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Norman Guthkelch

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Norman Guthkelch
Born(1915-09-02)September 2, 1915
DiedJuly 28, 2016(2016-07-28) (aged 100)
OccupationPediatric neurosurgeon
Known forDescribing shaken baby syndrome

Arthur Norman Guthkelch (September 2, 1915 – July 28, 2016)[1] was a British pediatric neurosurgeon. He is sometimes known as the first British pediatric neurosurgeon. He was the first physician to make a connection between shaking an infant and subsequent brain injury.



Guthkelch was born in Woodford Green. He had wanted to become a veterinarian in early childhood, but he shifted his goal to becoming a physician by the second grade. He went to school at Christ's Hospital school, Horsham, UK.[2] He studied at the University of Oxford, earning a medical degree. He was a registrar at the Manchester Royal Infirmary.[3] Guthkelch worked at the Manchester Royal Infirmary, Salford Royal Hospital, Royal Manchester Children's Hospital and Hull Royal Infirmary. His early career was influenced by the neurosurgeon Sir Geoffrey Jefferson.[4] Guthkelch has been described as the first pediatric neurosurgeon in Great Britain.[5]

Making the connection between subdural hematoma and babies who had sustained shaking injuries, Guthkelch published his conclusions in a 1971 British Medical Journal paper.[6] He said that since there was no stigma associated with shaking infants in Northern England at that time, parents were frank with him that these injured infants had been shaken.[7]

Guthkelch retired from full-time clinical practice 1992 at University Health Sciences Center, Tucson, Arizona, Department of Neurosurgery.

In 2009 he began reviewing cases in which people were charged with injuring children by shaking.[3] He was critical of the broad application of the shaken baby syndrome diagnosis in legal proceedings, saying that medical illnesses could sometimes cause similar issues to shaken baby syndrome.[8] He published a clarion call for civility in the discourse concerning the controversy, and that it was not possible to infer shaking or any other form of abuse from retino-dural hemorrhage.[9] "In a case of measles, if you get the diagnosis wrong, in seven days' time it really doesn't matter because it's cleared up anyhow," Guthkelch said. "If you get the diagnosis of fatal shaken baby syndrome wrong, potentially someone's life will be terminated."[10] In September 2015, he told Retro Report that he was "shocked" and "desperately disappointed" that prosecutors were using his science as a basis to convict people.[11]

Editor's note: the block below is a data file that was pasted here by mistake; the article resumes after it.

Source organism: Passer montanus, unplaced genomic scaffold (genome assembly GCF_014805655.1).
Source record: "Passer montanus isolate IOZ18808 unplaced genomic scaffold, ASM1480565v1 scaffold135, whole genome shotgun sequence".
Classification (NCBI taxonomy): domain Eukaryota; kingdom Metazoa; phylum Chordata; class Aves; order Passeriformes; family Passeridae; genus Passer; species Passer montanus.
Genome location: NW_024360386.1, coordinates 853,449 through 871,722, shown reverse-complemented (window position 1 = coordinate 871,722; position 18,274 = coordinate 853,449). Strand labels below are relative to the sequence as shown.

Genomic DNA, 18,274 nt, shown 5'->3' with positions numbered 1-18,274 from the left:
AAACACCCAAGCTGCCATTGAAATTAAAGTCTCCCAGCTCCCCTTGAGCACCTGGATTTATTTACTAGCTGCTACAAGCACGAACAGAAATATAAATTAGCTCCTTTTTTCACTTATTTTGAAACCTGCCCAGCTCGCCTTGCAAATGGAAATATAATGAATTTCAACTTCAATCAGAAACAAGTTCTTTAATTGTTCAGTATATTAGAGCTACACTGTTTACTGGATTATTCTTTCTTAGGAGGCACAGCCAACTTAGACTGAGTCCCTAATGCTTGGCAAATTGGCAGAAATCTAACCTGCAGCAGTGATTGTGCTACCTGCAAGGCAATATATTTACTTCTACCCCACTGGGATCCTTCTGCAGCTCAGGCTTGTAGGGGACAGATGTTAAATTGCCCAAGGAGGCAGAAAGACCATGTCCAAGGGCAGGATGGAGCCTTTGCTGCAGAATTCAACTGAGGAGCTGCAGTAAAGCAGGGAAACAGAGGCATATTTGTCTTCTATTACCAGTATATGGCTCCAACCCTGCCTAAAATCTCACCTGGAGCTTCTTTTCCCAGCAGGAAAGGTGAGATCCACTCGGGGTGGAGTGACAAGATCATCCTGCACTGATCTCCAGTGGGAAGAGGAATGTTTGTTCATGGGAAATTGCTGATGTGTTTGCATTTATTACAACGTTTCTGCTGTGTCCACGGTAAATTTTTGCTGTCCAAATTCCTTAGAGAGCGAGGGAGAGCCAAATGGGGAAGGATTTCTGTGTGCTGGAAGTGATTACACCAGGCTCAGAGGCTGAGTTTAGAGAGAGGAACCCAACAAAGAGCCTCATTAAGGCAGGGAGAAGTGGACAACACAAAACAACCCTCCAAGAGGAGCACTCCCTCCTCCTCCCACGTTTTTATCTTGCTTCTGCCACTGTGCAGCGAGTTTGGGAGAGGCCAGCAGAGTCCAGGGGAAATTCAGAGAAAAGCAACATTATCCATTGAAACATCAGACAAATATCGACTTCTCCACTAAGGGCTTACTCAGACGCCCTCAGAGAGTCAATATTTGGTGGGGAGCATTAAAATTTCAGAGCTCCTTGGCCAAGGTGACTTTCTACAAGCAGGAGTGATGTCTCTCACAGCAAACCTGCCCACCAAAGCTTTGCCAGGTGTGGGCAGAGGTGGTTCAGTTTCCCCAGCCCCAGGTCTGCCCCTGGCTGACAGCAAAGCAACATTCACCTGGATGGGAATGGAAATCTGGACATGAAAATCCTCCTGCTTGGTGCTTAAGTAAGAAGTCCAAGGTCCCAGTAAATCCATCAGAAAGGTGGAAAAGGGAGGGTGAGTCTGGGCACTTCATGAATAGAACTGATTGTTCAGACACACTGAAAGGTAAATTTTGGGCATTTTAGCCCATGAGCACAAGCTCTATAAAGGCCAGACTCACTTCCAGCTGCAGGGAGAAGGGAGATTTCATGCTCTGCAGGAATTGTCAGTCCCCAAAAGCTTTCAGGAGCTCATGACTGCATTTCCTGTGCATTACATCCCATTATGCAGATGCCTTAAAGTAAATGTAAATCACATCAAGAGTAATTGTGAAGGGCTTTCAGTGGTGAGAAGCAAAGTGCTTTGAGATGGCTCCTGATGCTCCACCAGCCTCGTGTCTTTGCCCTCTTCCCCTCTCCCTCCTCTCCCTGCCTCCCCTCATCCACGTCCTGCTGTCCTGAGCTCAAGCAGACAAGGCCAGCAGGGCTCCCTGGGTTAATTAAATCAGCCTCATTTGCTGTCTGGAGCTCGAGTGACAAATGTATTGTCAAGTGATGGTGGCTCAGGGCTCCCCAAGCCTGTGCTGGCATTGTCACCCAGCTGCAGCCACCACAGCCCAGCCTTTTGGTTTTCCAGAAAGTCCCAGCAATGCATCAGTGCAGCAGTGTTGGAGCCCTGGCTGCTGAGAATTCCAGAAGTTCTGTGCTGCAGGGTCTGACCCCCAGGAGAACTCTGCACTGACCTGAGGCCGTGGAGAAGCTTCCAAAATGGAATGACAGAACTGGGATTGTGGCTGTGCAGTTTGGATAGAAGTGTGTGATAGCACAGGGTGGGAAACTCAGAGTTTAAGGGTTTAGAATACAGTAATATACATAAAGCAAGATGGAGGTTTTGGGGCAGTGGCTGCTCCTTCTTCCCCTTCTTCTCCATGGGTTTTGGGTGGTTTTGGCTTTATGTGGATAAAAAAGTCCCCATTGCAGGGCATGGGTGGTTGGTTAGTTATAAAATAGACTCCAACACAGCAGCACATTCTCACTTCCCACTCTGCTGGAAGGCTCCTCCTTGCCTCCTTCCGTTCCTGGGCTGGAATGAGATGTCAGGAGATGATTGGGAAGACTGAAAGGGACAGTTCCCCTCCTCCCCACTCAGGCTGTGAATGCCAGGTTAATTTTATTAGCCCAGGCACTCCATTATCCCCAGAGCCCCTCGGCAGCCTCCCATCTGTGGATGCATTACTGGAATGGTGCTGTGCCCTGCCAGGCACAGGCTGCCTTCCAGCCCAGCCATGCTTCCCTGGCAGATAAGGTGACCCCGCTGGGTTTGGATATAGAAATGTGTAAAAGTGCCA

The Society for Research into Hydrocephalus and Spina Bifida bestows the Norman Guthkelch Award upon a student or early career scientist involved in spina bifida or hydrocephalus research.[12]

Guthkelch lived in Ohio.[13] He turned 100 in September 2015.[14] On July 28, 2016 Guthkelch died at the age of 100 in Toledo, Ohio.[15][16]

See also



  1. ^ "JISCMail - BNRG Archives".
  2. ^ "NORMAN GUTHKELCH" (PDF). The Old Blue (Spring 2017): 15. Retrieved 6 October 2017.
  3. ^ a b "Podcast: Setting the record straight". Medill Justice Project. September 7, 2012. Archived from the original on April 26, 2015. Retrieved May 30, 2015.
  4. ^ "Arthur Norman Guthkelch, b 1915". ELGAR: Electronic Gateway to Archives at Rylands. Retrieved May 30, 2015.
  5. ^ Jenny, Carole (2010). Child Abuse and Neglect: Diagnosis, Treatment and Evidence. Elsevier. p. 349. ISBN 978-1437736212. Retrieved May 30, 2015.
  6. ^ Shapiro, Joseph (June 29, 2011). "Rethinking shaken baby syndrome". NPR. Retrieved May 30, 2015.
  7. ^ Bazelon, Emily (March 14, 2012). "Are innocent parents being prosecuted for killing their babies?". Slate. Retrieved May 30, 2015.
  8. ^ Jacobazzi, Pamela (September 2, 2012). "Disproving proven theories". Chicago Sun-Times. Archived from the original on February 24, 2016. Retrieved May 30, 2015 – via HighBeam.
  9. ^ Guthkelch, AN (2012). "Problems of Infant Retino-Dural Hemorrhage with Minimal External Injury" (PDF). Houston Journal of Health Law & Policy. 12 (2): 201-208. Retrieved 26 February 2024.
  10. ^ Stroud, Matt (April 15, 2014). "Parents are going to prison for a medical diagnosis that may not exist". The Verge. Retrieved May 30, 2015.
  11. ^ Retro Report (14 September 2015). "The Doctor". www.RetroReport.org. www.RetroReport.org. Retrieved 17 September 2015.
  12. ^ "New scientist awards". Society for Research into Hydrocephalus and Spina Bifida. Archived from the original on October 3, 2015. Retrieved May 30, 2015.
  13. ^ Staff (2015-03-23). "Special report: Doctors doubt Shaken Baby Syndrome science, fear bad convictions". The Daily Herald. Retrieved 2016-07-23.
  14. ^ Clyde Haberman (2015-09-13). "Shaken Baby Syndrome: A Diagnosis That Divides the Medical World". The New York Times. Retrieved 2016-07-23.
  15. ^ Staff (2016-07-28). "Dr. Arthur Norman Guthkelch Obituary". Cremation Society of Toledo. Retrieved 2016-08-04.
  16. ^ Sue Luttner (2016-08-03). "Dr. A. Norman Guthkelch fought injustice to the end". Center For Health Journalism. Retrieved 2016-08-04.